Film Photography

Shooting the 35mm f/2 SMC Pentax-FA AL on the Pentax ME

I bought this autofocus 35mm f/2 lens hoping it would make my digital Pentax K10D SLR into a useful kit. But that combo and I just didn’t bond. I thought maybe, since this lens has a usable manual-focus ring, it might be good on my Pentax film SLR bodies. So mounted it to my Pentax ME to see what it was really capable of.

Looking out

In retrospect I should have shot a film I know very well, like Fujicolor 200, for a more confident evaluation. Instead I shot Eastman Double-X 5222. I had just shot a roll of it in my Canon EOS 630 (as part of Operation Thin the Herd) and wanted to stay in that groove. It’s still enough for me to declare a verdict: this lens is pretty good, delivering great sharpness and smooth bokeh.

Buds

Just look at all the detail in the back of this little reader’s head. If you’ve read this blog for a while you might recognize it as the little reader at the James Whitcomb Riley gravesite in Crown Hill Cemetery in Indianapolis.

Reader

I also brought the camera to church one Sunday and made few inside photos after service ended. I have shot this scene a couple times recently — I feel like there’s a good photograph in it, but I haven’t found it yet.

West Park CC

When I evaluate these photos on their merits, I see fine sharpness and detail. So then why do I feel so lukewarm about this lens?

Pews

It’s probably because it was the single most expensive photographic purchase I’ve ever made. I forget exactly what I paid but it was about $250. (Ok, so I’m the last of the big spenders.) For that kind of money I want this lens to absolutely sing.

Sanctuary

And it just didn’t. I could get a manual-focus 35mm Pentax lens for my film bodies for a lot less money and be just as happy with it, I’m sure. I think that’s what I’m going to do, because I find 35mm to be such a useful focal length on a 35mm SLR body.

And with that, my Pentax K10D DSLR experiment comes to an end. I just can’t find a solid purpose for it in my gear stable. I’ll be selling it, this 35mm lens, and a 28-80mm zoom lens I bought for it, on eBay soon.

Get more of my photography in your inbox or reader! Click here to subscribe.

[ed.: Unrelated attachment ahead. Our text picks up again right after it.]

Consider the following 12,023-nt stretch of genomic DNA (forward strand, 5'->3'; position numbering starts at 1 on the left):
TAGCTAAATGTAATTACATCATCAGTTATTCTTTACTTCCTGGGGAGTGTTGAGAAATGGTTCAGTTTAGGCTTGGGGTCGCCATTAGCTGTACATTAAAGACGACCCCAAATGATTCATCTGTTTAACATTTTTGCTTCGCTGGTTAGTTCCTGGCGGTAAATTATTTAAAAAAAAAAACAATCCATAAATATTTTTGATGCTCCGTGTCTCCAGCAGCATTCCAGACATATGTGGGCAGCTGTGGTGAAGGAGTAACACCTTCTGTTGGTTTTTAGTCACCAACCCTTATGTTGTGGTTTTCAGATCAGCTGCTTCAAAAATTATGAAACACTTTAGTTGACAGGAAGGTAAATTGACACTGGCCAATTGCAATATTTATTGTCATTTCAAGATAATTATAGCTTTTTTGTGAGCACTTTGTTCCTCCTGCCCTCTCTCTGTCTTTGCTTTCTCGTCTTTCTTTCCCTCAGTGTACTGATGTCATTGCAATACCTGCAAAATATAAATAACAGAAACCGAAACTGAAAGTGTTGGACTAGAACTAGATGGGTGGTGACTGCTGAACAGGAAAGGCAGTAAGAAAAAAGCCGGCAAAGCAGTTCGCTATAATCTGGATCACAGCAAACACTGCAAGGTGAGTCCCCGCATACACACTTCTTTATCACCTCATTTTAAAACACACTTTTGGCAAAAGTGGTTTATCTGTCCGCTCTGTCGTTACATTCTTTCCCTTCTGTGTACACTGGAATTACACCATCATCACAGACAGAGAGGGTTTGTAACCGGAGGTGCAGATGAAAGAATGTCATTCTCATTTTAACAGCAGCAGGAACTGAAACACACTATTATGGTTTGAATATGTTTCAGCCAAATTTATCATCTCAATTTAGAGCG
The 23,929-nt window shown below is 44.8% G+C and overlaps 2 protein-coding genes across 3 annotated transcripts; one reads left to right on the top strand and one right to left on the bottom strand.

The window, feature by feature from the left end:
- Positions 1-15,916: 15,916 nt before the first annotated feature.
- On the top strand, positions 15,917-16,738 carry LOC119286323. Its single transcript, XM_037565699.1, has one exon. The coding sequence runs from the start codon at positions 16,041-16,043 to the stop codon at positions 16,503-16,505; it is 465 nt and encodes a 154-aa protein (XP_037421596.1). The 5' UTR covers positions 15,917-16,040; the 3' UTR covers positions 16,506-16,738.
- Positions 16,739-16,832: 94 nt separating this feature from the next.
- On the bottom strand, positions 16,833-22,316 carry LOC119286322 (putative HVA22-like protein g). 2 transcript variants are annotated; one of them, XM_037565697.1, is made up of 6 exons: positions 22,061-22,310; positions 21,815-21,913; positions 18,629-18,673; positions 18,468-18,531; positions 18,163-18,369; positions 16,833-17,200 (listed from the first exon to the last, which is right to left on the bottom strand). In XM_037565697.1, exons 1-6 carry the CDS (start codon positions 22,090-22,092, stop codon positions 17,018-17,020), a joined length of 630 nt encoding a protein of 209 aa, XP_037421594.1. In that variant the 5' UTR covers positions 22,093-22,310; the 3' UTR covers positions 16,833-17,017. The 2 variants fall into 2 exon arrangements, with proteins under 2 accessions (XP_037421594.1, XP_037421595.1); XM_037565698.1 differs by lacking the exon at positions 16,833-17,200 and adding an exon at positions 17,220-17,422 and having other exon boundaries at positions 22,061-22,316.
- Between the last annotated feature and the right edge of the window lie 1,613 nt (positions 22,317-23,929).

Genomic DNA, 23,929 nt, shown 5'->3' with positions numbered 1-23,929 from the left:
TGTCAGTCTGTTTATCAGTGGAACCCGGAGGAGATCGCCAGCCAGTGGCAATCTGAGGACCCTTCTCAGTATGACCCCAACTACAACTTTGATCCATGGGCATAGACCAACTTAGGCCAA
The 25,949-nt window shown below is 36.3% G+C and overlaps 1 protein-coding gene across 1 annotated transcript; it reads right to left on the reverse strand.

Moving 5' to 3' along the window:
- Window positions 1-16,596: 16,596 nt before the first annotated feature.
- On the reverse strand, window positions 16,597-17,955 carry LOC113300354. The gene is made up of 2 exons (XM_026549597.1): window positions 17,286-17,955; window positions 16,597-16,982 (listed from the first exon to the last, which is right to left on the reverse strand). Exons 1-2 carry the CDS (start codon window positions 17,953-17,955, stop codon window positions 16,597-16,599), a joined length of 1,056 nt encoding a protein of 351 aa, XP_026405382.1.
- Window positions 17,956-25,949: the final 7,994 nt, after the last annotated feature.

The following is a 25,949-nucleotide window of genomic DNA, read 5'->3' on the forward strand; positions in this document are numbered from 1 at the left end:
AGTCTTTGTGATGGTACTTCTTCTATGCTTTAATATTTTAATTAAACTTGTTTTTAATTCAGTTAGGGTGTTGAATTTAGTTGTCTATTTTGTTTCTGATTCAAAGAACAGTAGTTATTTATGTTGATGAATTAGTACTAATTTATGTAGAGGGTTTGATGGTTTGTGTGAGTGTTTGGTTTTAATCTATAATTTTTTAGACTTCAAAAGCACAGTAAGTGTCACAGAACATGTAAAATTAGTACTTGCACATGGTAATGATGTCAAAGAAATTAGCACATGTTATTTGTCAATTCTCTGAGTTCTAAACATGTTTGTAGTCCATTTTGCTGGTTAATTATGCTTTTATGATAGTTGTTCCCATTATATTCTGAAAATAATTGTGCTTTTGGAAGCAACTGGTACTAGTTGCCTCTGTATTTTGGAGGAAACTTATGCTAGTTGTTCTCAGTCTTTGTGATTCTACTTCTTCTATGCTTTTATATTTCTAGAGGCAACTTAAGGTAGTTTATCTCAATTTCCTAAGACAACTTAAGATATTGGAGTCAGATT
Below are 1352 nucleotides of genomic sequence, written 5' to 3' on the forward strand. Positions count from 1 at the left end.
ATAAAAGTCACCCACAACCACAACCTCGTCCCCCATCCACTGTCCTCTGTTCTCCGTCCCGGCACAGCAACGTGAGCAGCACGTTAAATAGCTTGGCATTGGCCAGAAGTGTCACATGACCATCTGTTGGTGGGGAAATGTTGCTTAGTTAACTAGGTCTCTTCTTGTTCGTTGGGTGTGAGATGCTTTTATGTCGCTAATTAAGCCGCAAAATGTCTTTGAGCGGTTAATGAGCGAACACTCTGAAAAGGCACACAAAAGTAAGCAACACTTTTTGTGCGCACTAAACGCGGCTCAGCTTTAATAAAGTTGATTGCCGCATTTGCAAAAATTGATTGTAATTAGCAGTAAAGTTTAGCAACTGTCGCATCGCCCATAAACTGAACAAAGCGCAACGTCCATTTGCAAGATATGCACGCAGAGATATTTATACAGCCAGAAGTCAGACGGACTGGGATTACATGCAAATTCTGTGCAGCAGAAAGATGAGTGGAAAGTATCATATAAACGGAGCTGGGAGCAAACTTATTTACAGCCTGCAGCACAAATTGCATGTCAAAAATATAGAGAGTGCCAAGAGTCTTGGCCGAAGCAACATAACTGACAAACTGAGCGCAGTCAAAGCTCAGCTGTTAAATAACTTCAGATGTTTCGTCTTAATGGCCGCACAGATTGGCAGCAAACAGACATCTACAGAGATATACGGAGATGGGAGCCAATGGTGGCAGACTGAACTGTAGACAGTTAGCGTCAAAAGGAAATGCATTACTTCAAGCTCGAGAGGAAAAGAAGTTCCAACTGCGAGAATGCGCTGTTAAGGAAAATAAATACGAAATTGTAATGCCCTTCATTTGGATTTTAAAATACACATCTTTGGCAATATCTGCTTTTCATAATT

Advertisements
Standard

Statue

Statue at Crown Hill
Pentax ME, 35mm f/2 SMC Pentax-FA AL
Eastman Double-X 5222
2018

I was in a Double-X groove after finishing shooting my Canon EOS 630, so I got out another roll for my next project: shooting the autofocus 35/2 SMC Pentax FA-AL on my Pentax ME.

I’ll soon write a whole post about the experience. But I wasn’t bonding with that lens on my digital Pentax K10D and wanted to try it on my favorite K-mount body. I figured that if I didn’t bond with the lens there, I wasn’t going to bond with it anywhere.

I spent a good hour in Crown Hill Cemetery with this combo. This is one of the best photos from the roll.

If you’d like to get more of my photography in your inbox or reader, click here to subscribe.
Film Photography

single frame: Statue at Crown Hill

.

Image
Stories Told

I miss my father’s voice

I have a great memory of my dad. It was probably the late 1970s and we were waiting in our car for Mom to finish shopping. The radio was on low when the song below came on. It was just the kind of over-the-top song that brought out Dad’s inner showman. He belted it out, smiling at me, singing for me. He sang it better than the artist!

I miss Dad’s voice. It was big, deep, rich. He had excellent control, being able to make it very loud or quite low and tender. Until his last months.

But I’m choosing not to feel guilty that I don’t miss Dad very much otherwise. As I’ve shared before, Dad and I never figured out how to have an adult-to-adult relationship. He needed to be the teacher, the coach, the mentor, well past the point where our relationship needed primarily to be about that. But more than that, Dad was challenging in his last years. He was often in a difficult mood, often blunt and unkind.

I lived in tension, trying to be a good son who honored his father while constantly setting boundaries with him and repeatedly asserting my independence. It is a relief to be free of it.

But there was something about his voice.

Family reunion

Dad, in the pink shirt and in his 60th year, speaking at a 2001 Grey family reunion. I see Doyle and Susie and Ken and Sharon and Tommy and Gail and a couple other people I can’t make out, all Greys whether by blood or by marriage.

When I was three, he picked me up after surgery in the hospital. His low and easy voice erased my fear and filled me with security.

When my brother and I were small, growing up on Rabbit Hill, Dad would open the front door and call. “Jim-may! Rick-ay!” Every family for a mile knew it was time for the Grey boys to go home.